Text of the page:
Bengaluru healthcare workers getting infected by Covid-19 despite second dose of vaccine

Most people think Covid-19 vaccines are a silver bullet against the novel coronavirus. Not so, say hospitals, where healthcare workers and other personnel have been contracting Covid-19 after receiving the second dose.

This was the case at the Bengaluru Medical College and Research Institute (BMCRI) which has found over a dozen positive cases among MBBS students on the campus despite being inoculated with the second dose, according to Dr Smitha Segu, nodal officer.

“None of the index cases had a travel history. They were tested after they developed symptoms. Subsequent testing of other students at the BMCRI hostel found 13 positive cases. Some of the students had recently been vaccinated,” she said, adding that all positive students are currently under isolation in separate hostel rooms.

Another official said cases have been found in other medical colleges. “Some colleges have reported between 10 and 12 cases,” the source said, cautioning that the infection was spreading from medical students to their friends in non-medical areas of study such as engineering.

“We are at an inflection point because colleges are conducting exams at physical locations. A chunk of the daily cases being reported every day are college students,” the source added.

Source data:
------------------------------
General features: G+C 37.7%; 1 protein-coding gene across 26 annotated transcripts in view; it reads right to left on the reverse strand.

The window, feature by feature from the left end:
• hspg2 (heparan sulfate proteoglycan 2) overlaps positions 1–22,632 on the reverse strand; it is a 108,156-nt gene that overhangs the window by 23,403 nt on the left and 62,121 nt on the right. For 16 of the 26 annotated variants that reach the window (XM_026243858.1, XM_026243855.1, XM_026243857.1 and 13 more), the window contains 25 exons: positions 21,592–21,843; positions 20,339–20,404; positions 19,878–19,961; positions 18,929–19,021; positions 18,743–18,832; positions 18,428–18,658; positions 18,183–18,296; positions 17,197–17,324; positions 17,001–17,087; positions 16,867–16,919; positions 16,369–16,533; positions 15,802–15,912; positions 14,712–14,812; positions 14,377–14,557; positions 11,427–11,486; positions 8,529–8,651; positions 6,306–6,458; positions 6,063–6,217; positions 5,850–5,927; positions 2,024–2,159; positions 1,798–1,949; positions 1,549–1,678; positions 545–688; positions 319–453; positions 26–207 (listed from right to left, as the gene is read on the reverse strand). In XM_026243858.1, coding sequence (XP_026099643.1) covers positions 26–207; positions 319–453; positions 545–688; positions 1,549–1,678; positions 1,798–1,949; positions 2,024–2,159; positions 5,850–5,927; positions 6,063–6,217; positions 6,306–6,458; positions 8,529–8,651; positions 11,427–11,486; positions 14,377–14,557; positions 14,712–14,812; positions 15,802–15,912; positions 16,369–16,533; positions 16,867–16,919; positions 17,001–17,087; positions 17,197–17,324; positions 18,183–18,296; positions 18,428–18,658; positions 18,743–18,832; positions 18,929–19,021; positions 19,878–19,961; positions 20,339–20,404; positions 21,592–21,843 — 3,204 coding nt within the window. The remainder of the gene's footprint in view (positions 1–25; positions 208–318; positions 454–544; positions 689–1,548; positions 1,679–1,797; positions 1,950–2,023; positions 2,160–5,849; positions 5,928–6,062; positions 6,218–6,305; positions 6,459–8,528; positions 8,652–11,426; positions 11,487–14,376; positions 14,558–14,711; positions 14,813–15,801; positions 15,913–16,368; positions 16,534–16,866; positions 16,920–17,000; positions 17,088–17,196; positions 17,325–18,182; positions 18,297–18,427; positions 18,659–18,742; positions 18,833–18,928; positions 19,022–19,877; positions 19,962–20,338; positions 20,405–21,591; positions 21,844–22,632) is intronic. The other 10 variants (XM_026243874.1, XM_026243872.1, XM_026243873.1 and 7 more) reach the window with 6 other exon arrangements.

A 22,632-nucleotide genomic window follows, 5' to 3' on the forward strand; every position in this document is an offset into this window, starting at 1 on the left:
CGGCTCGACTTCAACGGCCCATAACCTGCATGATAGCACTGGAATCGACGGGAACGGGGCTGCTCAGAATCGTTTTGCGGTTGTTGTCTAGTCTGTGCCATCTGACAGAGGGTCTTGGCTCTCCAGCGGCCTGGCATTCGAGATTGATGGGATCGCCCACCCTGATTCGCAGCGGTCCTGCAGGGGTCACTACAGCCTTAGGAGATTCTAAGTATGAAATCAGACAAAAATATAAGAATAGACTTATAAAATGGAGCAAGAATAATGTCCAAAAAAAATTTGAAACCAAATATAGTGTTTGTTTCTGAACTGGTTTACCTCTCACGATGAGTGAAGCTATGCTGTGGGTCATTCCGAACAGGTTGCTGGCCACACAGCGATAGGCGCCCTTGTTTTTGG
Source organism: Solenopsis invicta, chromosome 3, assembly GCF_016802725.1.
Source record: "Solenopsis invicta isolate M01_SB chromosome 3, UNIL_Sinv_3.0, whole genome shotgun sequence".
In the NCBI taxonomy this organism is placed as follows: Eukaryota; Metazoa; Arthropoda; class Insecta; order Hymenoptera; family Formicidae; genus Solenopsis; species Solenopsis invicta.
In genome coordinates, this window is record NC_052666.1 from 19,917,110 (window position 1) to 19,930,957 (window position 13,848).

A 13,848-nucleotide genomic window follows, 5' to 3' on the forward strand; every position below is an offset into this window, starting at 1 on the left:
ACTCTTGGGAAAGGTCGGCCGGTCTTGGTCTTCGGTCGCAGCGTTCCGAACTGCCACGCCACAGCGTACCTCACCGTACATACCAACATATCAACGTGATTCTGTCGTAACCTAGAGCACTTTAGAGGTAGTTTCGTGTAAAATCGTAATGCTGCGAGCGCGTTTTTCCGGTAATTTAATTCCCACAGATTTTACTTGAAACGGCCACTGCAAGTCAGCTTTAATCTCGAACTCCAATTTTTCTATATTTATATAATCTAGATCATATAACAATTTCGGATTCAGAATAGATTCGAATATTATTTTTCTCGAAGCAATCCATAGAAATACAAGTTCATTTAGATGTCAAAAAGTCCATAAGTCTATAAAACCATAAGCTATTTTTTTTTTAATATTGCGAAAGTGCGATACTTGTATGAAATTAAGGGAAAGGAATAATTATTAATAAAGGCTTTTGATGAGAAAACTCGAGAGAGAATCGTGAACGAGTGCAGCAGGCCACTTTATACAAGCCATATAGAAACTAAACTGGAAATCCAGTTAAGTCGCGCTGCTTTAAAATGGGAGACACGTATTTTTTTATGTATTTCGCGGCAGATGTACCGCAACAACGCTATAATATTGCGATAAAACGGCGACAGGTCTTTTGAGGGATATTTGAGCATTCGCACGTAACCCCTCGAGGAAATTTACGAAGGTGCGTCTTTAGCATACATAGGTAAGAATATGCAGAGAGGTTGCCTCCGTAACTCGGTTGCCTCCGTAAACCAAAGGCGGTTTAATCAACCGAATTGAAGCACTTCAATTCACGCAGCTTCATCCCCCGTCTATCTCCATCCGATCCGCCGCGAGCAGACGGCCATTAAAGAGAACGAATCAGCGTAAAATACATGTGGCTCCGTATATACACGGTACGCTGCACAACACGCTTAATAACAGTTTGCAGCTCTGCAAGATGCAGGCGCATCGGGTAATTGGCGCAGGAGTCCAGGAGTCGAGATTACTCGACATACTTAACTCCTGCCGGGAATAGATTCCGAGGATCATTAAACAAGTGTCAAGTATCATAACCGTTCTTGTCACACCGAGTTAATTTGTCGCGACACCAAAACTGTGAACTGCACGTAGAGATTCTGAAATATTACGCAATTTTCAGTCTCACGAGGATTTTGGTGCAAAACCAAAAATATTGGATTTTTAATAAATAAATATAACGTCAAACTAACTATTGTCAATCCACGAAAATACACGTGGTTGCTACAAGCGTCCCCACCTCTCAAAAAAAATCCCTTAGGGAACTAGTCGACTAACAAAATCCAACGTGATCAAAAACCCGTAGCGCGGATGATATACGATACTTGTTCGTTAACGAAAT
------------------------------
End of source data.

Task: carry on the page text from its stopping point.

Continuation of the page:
Officially, there is no data on how widespread the problem is. According to the latest data, over 300,000 healthcare workers have received the second dose across the state.

But Health Commissioner Dr Thrilok Chandra said the particular data point of healthcare worker infections after vaccination is not yet being tracked. According to one government source, however, at least two dozen cases have been officially recorded so far.

According to the Private Hospitals and Nursing Homes’ Association (Phana), such infections are no longer uncommon. “There are many cases being reported to us, to the point that on Saturday, we asked the government to start an awareness campaign informing healthcare workers about the limitations of the vaccine,” said Dr Prasanna H M, president of Phana.

Virologist Dr V Ravi blamed the misperception of the vaccine. “All Covid vaccines authorised for human use only guarantee protection against severe disease and death. They do not protect against infection,” he stated.

It is a clear case of Peltzman Syndrome, added Dr C N Manjunath, director of Sri Jayadeva Institute of Cardiovascular Sciences and Research. The phenomenon describes how individuals respond to safety measures with a compensatory increase in risky behaviour.

At Jayadeva, two nurses in their thirties contracted the disease within weeks of receiving their second dose a fortnight ago.

“We think the nurses contracted the disease while outside or from their families. They were tested after they developed symptoms of the disease. However, the severity of infection was less,” Dr Manjunath said.

Via Akhil Kadidal, DHNS, Bengaluru


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